To anyone who asked, my answer was simple: “I’m going to move to Rome and write novels.”
I’m not sure that anyone took me seriously. It sounded like a fantasy rather than a realistic life plan. But I’d fallen in love with Rome during a 3 week internship at Keats-Shelley House in Piazza di Spagna the year before, and I’d been trying (and failing) to write novels for years. I’d even joined the Failed Novelists Society at Oxford. Now, at the age of 21, I was ready to combine my two passions and become a writer who writes, rather than a writer who daydreams.
In 2013, after a year of working and saving up in London, I moved to Rome. I lived in a grotty little apartment in Testaccio, with a bathroom the size of a shoebox that flooded regularly, and flatmates with whom I was unable to communicate. I was ecstatically happy.
Most people choose their apartment because of the price, or the proximity to public transport, or some other practical reason. I’d chosen mine because of the cemetery. I was just around the corner from the Cimitero Accattolico (the Protestant/Non-Catholic Cemetery), burial place of my idols and literary inspirations, the Romantic poets John Keats and Percy Bysshe Shelley. Keats and Shelley had both left England to live (and die) in Italy. Shelley produced some of his greatest works while living in Italy, before drowning at the age of 29. Keats, on the other hand, was already dying of tuberculosis when he came to Rome, and wrote nothing in the last few months of his life. He was just 25 when he died, in a room overlooking the Spanish Steps.
Of the two, I hoped to be more like Shelley, taking inspiration from Italy and writing as much as possible. Although I didn’t plan on dying an untimely death, I often thought about their ages – 29 and 25 – and felt I ought to be writing more, and ideally producing some kind of masterpiece before I got too old.
In the mornings I would work on my novel, either in my bedroom or sitting on a bench in the cemetery, and in the afternoons I taught English at a private language school. A side note – although you’re unlikely to get rich teaching English in Italy, it’s a great way to earn a living while still having time to work on your creative projects. Many of the English teachers I know in Rome are also writers, musicians or artists.
I wrote a novel. Hyacinth I, the story of a king faking his own death and escaping to Venice, was rejected by every literary agent I sent it to, though the harshest critics were my own parents. Eventually I gave up, and decided I would have to write something else. Something set in Rome – something about ruins, foreigners, heatwaves, a past on the edge of the present…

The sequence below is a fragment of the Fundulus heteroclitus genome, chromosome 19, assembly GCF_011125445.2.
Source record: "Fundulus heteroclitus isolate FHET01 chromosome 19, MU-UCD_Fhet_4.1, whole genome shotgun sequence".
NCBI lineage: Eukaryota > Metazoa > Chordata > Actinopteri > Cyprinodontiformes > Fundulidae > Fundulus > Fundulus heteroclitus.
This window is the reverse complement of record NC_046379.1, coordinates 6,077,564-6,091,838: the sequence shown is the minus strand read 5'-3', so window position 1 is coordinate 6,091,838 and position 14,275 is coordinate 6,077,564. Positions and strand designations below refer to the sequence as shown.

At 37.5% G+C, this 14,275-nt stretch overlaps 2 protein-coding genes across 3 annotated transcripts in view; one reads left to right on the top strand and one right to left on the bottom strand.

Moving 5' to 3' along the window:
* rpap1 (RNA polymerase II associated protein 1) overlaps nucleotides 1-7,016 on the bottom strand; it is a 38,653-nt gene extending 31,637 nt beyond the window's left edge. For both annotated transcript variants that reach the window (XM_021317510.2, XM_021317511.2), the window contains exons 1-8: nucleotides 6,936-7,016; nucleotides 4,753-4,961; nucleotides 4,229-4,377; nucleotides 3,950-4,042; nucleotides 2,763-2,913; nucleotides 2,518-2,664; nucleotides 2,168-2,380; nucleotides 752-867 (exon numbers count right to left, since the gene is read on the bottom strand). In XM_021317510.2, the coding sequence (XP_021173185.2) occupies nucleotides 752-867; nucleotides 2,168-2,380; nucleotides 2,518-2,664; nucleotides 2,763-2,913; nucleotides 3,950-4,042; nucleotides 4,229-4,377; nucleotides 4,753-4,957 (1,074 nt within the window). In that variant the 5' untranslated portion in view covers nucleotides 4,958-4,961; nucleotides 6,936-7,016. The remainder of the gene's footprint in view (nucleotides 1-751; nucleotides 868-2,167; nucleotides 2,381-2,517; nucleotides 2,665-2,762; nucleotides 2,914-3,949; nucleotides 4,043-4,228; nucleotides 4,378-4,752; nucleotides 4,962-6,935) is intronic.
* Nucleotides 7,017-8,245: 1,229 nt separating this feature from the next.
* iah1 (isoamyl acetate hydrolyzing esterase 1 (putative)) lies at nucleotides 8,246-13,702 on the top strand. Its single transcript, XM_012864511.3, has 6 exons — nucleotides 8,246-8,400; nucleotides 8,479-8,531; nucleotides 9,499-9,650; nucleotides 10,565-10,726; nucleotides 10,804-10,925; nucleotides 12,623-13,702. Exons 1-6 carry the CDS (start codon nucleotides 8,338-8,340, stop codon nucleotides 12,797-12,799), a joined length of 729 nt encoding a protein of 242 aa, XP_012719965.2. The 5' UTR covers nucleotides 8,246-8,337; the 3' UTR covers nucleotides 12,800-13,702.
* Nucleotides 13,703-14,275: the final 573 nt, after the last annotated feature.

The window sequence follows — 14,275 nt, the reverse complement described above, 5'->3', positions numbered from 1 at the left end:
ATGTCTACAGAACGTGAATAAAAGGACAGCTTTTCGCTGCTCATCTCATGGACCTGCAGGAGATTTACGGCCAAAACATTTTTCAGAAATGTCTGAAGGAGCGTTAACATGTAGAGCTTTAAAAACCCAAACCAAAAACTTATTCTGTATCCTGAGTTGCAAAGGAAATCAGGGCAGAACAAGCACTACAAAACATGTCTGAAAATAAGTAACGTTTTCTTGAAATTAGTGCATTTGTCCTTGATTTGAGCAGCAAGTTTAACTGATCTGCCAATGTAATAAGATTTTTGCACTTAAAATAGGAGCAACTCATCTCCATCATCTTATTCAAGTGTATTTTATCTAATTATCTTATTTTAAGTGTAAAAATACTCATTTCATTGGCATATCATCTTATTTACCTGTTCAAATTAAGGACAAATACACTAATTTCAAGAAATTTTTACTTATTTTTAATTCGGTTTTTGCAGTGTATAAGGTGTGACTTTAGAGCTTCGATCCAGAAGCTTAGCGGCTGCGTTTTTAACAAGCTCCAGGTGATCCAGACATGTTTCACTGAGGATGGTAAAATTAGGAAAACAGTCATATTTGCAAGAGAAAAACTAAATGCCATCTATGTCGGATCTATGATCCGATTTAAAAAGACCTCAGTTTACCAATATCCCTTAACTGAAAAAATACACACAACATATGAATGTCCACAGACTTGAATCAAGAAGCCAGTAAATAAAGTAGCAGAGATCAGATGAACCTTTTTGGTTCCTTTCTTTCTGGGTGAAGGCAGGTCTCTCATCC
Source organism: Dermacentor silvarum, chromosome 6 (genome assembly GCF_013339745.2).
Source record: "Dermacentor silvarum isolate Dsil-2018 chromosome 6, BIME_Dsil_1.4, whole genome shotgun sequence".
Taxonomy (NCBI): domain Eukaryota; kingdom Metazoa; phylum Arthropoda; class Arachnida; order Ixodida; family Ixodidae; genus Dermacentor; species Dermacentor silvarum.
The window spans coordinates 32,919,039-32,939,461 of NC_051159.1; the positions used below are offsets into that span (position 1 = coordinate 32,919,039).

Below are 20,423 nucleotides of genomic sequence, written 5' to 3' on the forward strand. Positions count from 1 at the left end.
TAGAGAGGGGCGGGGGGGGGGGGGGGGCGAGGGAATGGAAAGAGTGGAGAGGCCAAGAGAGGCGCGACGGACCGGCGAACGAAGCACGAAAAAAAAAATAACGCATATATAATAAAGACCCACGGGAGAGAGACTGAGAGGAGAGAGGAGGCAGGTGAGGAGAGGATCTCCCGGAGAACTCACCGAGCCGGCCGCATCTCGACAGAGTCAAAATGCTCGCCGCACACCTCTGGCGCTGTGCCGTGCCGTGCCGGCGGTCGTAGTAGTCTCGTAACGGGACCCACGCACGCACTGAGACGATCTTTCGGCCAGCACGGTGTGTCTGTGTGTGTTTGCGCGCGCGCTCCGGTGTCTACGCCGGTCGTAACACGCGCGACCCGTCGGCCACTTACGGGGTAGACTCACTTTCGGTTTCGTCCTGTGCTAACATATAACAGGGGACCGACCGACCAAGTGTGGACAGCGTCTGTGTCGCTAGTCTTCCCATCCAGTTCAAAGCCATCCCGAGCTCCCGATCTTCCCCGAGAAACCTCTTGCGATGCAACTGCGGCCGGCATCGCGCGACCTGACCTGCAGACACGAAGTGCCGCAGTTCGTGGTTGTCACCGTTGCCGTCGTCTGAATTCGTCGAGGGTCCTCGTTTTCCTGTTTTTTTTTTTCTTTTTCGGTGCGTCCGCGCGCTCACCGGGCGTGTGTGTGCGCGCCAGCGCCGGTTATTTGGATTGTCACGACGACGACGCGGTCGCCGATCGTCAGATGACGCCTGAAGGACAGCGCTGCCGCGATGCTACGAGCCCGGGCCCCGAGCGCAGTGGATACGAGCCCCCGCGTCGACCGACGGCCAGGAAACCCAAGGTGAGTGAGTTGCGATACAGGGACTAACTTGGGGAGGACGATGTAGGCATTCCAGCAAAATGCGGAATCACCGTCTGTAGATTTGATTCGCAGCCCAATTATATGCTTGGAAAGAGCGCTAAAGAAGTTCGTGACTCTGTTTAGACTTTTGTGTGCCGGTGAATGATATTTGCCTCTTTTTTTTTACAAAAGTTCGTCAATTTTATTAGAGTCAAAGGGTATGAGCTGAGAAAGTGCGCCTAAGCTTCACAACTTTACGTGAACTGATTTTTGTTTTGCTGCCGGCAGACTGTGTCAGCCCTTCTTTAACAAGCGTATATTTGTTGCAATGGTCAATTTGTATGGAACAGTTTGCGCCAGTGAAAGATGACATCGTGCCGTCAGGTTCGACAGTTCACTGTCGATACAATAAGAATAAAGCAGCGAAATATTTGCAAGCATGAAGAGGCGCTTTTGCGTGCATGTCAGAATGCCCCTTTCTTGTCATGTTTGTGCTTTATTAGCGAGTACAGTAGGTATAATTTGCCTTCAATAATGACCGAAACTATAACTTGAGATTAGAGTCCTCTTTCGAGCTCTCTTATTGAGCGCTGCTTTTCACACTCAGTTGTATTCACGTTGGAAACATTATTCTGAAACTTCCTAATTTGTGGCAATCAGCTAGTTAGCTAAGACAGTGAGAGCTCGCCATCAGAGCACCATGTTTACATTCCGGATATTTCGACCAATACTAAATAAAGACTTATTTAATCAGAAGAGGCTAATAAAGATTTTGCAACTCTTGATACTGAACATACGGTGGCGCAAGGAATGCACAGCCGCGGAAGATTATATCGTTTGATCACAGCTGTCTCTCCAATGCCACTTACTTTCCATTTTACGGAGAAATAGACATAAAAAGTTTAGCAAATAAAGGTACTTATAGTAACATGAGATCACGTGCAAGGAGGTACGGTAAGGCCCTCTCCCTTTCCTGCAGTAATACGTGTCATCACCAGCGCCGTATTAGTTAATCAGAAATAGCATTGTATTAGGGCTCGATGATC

In Exile was born on the metro, somewhere between Sant’Agnese and Conca d’Oro. I imagined Dionysus, the Greek god of wine, being reluctantly re-born in 20th century Rome, and waking up amongst the tombstones in the Protestant Cemetery. He would meet a teenage girl, Grace, who would overcome her fears to become his most devoted follower. This would be the start of a new cult, a Bacchae for the modern era set in the ruins of Rome.
I knew how it started, and I knew how it ended (bloodily, of course). I didn’t have a middle yet. But over the following year I worked steadily on the novel, filling up notebooks with illegible biro scribbles, and somehow a story grew.
When I finished In Exile I went through the usual routine of submitting to agents and getting generic rejections. Somewhere around rejection #65 I had the idea of trying independent publishers instead, and sent the book to the UK publisher Unbound. They accepted it immediately, and said they would publish In Exile as an e-book and paperback. The catch? I would have to crowdfund the publication, finding around 200 people to pledge to buy the book in advance. A daunting challenge for an unknown debut author... I don’t have 200 friends, regardless of what Facebook says, and trying to convince total strangers to buy a book that technically doesn’t exist yet is no mean feat.
I’m now 26. I’ve outlived Keats and haven’t yet been published, let alone written a timeless masterpiece. But I’m proud of In Exile, which is the product of years of compulsive reading and writing, and the result of my love affair with Rome. It’s a story that should appeal to italophiles, fans of The Secret History, and anyone who’s ever wondered what would happen if a Greek god started a modern-day cult while going through an existential crisis.
(And if you happen to find yourself in Rome, the wine is on me…)
Alexandra Turney writes about life in Rome on her blog, Go Thou to Rome.
You can also find her on Instagram and Twitter.
If you enjoyed this guest post, you may also like to "dare un'occhiata" at these ones:
Guest Post: My Story with the Italian Language
THE ITALY EXPERIENCE: Canadian Expat vs. American Exchange Student
If you books and Italy are what do it for you, check out these posts:
Book Buzz: Return to Glow by Chandi Wyant
Book in Progress: Italian Ways by Tim Parks
Recommended #Italy Reads: At Least You're in Tuscany by Jennifer Criswell
Recommended Reads: A Zany Slice of Italy by Ivanka Di Felice
And finally, if writing intrigues you, read ten very short stories which are now available as a cute collection in my first eBook: This Sweet Life. You can download it for FREE in my store! Or read the included pieces as individual posts:
Creative Writing: The Letter R (Explicit)
Creative Writing: Dear Italy (A Love Letter)
Creative Writing: Airport Arrivals
Creative Writing: Tanqueray and You
Creative Writing: A Thousand Lives
Creative Writing: A Sunday Kind of Love
Creative Writing: Perfect Strangers in Switzerland
Creative Writing: Rooftops and Rome
Creative Writing: The Morning After in New York
Creative Writing: Mulberries in Sicily